We are seeing some really cool and complex composite apps now that the platform has expanded and become more flexible. The app scale we’re seeing has jumped too, with many apps now each individually exceeding hundreds of millions of requests per month.

All of this is largely due to our passionate users and supporters who beta test our platform, contribute great content to the community, and evangelize us in blogs and tweets. Huge thanks to all of you!

The team has been plenty busy scaling the platform and building more new features than ever. But with all this growth, I’ve had less and less time for my personal contribution: driving the whole team crazy with my insane hairsplitting perfectionism.

Adam, Orion, and I agreed that with all this great stuff happening we needed to expand the team, so today we’re pleased to announce that Byron Sebastian has joined us as CEO. Don’t be fooled by Byron’s extensive experience building commercial platforms (Amazon.com, Crossgain, BEA, SourceLabs, EMC); he’s a passionate engineer at heart.

Byron is a great fit with the unique culture of the Ruby community and the Heroku team, and brings a ton of great experience into the company. We’re thrilled for him to help us take Heroku to the next level.

With Byron onboard, Adam, Orion, and I will be able to spend even more time on the product. For me especially, this means I’ll be able to let my OCD run amuck and focus even more maniacally on Heroku’s trademark smooth user experience (I can see the team groaning and rolling their eyes as I type this).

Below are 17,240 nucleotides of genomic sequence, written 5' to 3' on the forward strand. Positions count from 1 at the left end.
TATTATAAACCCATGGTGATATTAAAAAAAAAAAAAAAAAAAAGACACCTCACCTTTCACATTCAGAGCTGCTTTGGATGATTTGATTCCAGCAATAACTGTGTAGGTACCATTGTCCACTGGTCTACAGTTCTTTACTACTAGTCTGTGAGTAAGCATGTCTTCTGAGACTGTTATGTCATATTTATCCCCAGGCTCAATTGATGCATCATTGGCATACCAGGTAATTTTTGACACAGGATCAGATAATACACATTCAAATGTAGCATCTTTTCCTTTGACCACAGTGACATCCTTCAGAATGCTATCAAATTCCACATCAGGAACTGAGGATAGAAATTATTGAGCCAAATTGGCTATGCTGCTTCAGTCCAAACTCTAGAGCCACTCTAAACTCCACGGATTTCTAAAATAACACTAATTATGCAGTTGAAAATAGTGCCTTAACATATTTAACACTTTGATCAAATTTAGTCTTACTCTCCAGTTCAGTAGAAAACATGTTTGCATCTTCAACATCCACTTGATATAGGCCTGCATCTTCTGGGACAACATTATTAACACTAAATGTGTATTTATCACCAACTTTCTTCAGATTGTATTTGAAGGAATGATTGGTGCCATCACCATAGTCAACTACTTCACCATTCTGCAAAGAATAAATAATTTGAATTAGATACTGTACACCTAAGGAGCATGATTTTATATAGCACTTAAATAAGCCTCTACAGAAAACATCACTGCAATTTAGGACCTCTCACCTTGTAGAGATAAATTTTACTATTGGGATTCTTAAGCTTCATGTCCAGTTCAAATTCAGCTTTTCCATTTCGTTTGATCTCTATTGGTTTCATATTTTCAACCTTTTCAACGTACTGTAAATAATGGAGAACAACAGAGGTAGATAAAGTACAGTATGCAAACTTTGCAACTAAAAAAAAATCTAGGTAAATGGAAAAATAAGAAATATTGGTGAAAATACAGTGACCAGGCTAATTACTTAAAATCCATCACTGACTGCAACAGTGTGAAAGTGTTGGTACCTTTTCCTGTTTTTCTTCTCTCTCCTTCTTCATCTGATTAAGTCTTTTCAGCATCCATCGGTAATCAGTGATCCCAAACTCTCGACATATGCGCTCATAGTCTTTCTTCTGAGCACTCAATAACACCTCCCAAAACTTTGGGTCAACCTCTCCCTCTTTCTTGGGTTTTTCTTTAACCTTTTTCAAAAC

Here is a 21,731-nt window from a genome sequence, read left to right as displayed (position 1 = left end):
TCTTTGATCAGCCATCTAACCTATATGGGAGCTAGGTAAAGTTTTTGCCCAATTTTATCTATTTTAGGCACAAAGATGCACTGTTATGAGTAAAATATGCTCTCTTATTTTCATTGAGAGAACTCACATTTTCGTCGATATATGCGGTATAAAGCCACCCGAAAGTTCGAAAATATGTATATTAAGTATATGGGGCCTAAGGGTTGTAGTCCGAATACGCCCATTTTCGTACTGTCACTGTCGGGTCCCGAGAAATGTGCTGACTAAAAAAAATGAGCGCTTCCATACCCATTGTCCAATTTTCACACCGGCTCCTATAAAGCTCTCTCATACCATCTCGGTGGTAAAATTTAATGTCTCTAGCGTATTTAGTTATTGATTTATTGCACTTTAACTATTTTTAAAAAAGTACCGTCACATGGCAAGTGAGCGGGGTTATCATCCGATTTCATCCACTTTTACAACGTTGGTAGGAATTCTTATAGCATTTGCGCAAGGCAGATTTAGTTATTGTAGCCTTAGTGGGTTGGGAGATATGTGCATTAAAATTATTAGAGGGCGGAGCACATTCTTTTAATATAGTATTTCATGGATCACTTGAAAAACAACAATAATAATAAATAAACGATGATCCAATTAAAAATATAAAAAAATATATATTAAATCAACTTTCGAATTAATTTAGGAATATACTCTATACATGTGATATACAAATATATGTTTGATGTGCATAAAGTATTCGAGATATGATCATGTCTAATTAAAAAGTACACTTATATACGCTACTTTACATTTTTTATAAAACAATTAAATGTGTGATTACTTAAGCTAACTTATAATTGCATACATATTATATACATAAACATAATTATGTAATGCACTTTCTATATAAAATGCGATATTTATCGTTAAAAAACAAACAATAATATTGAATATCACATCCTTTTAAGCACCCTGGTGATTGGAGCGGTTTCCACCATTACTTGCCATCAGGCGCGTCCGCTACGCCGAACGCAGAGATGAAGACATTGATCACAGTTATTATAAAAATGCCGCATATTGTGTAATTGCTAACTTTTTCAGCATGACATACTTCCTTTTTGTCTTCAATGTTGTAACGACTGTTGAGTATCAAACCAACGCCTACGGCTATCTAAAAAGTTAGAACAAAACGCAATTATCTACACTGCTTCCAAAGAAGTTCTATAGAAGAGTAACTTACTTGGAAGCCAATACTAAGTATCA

We’ve been working hard on some awesome new additions to the platform we’ll be rolling out over the coming weeks. Exciting times ahead – stay tuned!

Official press releases are available here and here.

Heroku Casts: Setting Up Custom Domains

Today is a twofer on the screencast front.

Setting up custom domains & DNS is one of those necessary evils that no one likes, and is way more confusing than it should be. Adding insult to injury, there’s not one solution for all cases. At a high level, the process is fairly easy. First, you need to point your domain to Heroku with your DNS provider (such as GoDaddy). Once your domain is pointed to Heroku, you then need to tell Heroku so we can start serving traffic to your domain.

DNS is the means by which computers translate what you type in pretty human language (e.g. heroku.com) into computer terms (75.101.163.44). To figure out how to configure DNS & Heroku, you first need to ask yourself – Do I want email (support@mydomain.com) or not? No email is easier to manage in the long run, though neither is hard.

Setting up Custom Domains without email

This is the easiest configuration. It uses something called “CNAMES” in DNS, which are just aliases. This means you are telling DNS to just ask us, Heroku, what the right IP address is. If we ever change the DNS settings, your domain is automatically updated. On the downside, using this arrangement means that you can’t get email. It’s a long and geeky discussion on why – if you’re interested in a blog post or screencast on the details, let me know in the comments!

Seting up Custom Domains WITH email

Screencast #2 shows you how to use A records for the root domain, and setup your MX records (Mail eXchange, which tell mail clients where to send email) so that you can use custom domains and email.

Other screencasts you want to see? Let me know in the comments.